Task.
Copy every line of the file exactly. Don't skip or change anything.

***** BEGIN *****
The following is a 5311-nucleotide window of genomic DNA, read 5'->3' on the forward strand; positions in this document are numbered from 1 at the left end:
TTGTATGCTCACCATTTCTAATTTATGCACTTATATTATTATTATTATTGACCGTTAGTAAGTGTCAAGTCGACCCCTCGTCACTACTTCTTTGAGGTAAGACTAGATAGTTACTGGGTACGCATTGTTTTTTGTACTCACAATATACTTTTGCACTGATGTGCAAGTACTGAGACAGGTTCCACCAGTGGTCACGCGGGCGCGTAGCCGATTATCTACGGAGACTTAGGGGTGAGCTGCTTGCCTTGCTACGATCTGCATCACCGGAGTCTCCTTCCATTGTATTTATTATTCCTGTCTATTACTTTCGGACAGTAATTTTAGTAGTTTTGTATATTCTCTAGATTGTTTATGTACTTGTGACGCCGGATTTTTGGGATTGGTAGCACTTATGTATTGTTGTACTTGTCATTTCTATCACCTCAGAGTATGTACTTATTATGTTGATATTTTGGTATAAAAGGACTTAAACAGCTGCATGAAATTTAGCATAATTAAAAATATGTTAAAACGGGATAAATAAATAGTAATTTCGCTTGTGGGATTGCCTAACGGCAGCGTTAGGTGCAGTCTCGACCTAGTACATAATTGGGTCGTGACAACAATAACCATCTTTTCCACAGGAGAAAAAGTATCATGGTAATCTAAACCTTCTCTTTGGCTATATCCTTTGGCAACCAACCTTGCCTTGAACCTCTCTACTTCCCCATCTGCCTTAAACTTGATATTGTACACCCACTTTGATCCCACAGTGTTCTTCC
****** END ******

The following is a 5311-nucleotide window of genomic DNA, read 5'->3' on the forward strand; positions in this document are numbered from 1 at the left end:
TTGTATGCTCACCATTTCTAATTTATGCACTTATATTATTATTATTATTGACCGTTAGTAAGTGTCAAGTCGACCCCTCGTCACTACTTCTTTGAGGTAAGACTAGATAGTTACTGGGTACGCATTGTTTTTTGTACTCACAATATACTTTTGCACTGATGTGCAAGTACTGAGACAGGTTCCACCAGTGGTCACGCGGGCGCGTAGCCGATTATCTACGGAGACTTAGGGGTGAGCTGCTTGCCTTGCTACGATCTGCATCACCGGAGTCTCCTTCCATTGTATTTATTATTCCTGTCTATTACTTTCGGACAGTAATTTTAGTAGTTTTGTATATTCTCTAGATTGTTTATGTACTTGTGACGCCGGATTTTTGGGATTGGTAGCACTTATGTATTGTTGTACTTGTCATTTCTATCACCTCAGAGTATGTACTTATTATGTTGATATTTTGGTATAAAAGGACTTAAACAGCTGCATGAAATTTAGCATAATTAAAAATATGTTAAAACGGGATAAATAAATAGTAATTTCGCTTGTGGGATTGCCTAACGGCAGCGTTAGGTGCAGTCTCGACCTAGTACATAATTGGGTCGTGACAACAATAACCATCTTTTCCACAGGAGAAAAAGTATCATGGTAATCTAAACCTTCTCTTTGGCTATATCCTTTGGCAACCAACCTTGCCTTGAACCTCTCTACTTCCCCATCTGCCTTAAACTTGATATTGTACACCCACTTTGATCCCACAGTGTTCTTCC